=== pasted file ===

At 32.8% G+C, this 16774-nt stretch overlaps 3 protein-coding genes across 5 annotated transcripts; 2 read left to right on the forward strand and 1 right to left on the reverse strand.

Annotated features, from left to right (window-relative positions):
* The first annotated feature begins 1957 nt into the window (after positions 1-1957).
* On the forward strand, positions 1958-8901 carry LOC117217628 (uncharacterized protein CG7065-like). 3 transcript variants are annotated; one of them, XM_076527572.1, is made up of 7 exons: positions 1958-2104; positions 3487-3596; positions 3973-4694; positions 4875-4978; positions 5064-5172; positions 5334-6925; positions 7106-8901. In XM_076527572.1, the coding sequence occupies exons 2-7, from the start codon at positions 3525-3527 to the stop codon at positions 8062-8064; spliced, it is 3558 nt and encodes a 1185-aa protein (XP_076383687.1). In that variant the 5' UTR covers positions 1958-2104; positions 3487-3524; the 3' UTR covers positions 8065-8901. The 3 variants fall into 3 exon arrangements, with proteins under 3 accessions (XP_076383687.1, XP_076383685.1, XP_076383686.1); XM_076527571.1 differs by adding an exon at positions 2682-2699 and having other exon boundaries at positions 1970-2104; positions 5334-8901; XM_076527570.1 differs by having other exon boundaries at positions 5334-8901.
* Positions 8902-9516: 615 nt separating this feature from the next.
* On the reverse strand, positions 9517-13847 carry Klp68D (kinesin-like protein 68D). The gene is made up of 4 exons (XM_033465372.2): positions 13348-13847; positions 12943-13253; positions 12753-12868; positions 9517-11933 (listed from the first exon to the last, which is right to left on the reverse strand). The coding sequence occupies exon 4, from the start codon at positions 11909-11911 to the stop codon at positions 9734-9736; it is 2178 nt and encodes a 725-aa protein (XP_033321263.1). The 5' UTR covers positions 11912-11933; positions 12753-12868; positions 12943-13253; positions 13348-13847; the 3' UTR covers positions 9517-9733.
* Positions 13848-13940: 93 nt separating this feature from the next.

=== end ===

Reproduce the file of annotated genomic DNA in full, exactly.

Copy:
At 32.8% G+C, this 16774-nt stretch overlaps 3 protein-coding genes across 5 annotated transcripts; 2 read left to right on the forward strand and 1 right to left on the reverse strand.

Annotated features, from left to right (window-relative positions):
* The first annotated feature begins 1957 nt into the window (after positions 1-1957).
* On the forward strand, positions 1958-8901 carry LOC117217628 (uncharacterized protein CG7065-like). 3 transcript variants are annotated; one of them, XM_076527572.1, is made up of 7 exons: positions 1958-2104; positions 3487-3596; positions 3973-4694; positions 4875-4978; positions 5064-5172; positions 5334-6925; positions 7106-8901. In XM_076527572.1, the coding sequence occupies exons 2-7, from the start codon at positions 3525-3527 to the stop codon at positions 8062-8064; spliced, it is 3558 nt and encodes a 1185-aa protein (XP_076383687.1). In that variant the 5' UTR covers positions 1958-2104; positions 3487-3524; the 3' UTR covers positions 8065-8901. The 3 variants fall into 3 exon arrangements, with proteins under 3 accessions (XP_076383687.1, XP_076383685.1, XP_076383686.1); XM_076527571.1 differs by adding an exon at positions 2682-2699 and having other exon boundaries at positions 1970-2104; positions 5334-8901; XM_076527570.1 differs by having other exon boundaries at positions 5334-8901.
* Positions 8902-9516: 615 nt separating this feature from the next.
* On the reverse strand, positions 9517-13847 carry Klp68D (kinesin-like protein 68D). The gene is made up of 4 exons (XM_033465372.2): positions 13348-13847; positions 12943-13253; positions 12753-12868; positions 9517-11933 (listed from the first exon to the last, which is right to left on the reverse strand). The coding sequence occupies exon 4, from the start codon at positions 11909-11911 to the stop codon at positions 9734-9736; it is 2178 nt and encodes a 725-aa protein (XP_033321263.1). The 5' UTR covers positions 11912-11933; positions 12753-12868; positions 12943-13253; positions 13348-13847; the 3' UTR covers positions 9517-9733.
* Positions 13848-13940: 93 nt separating this feature from the next.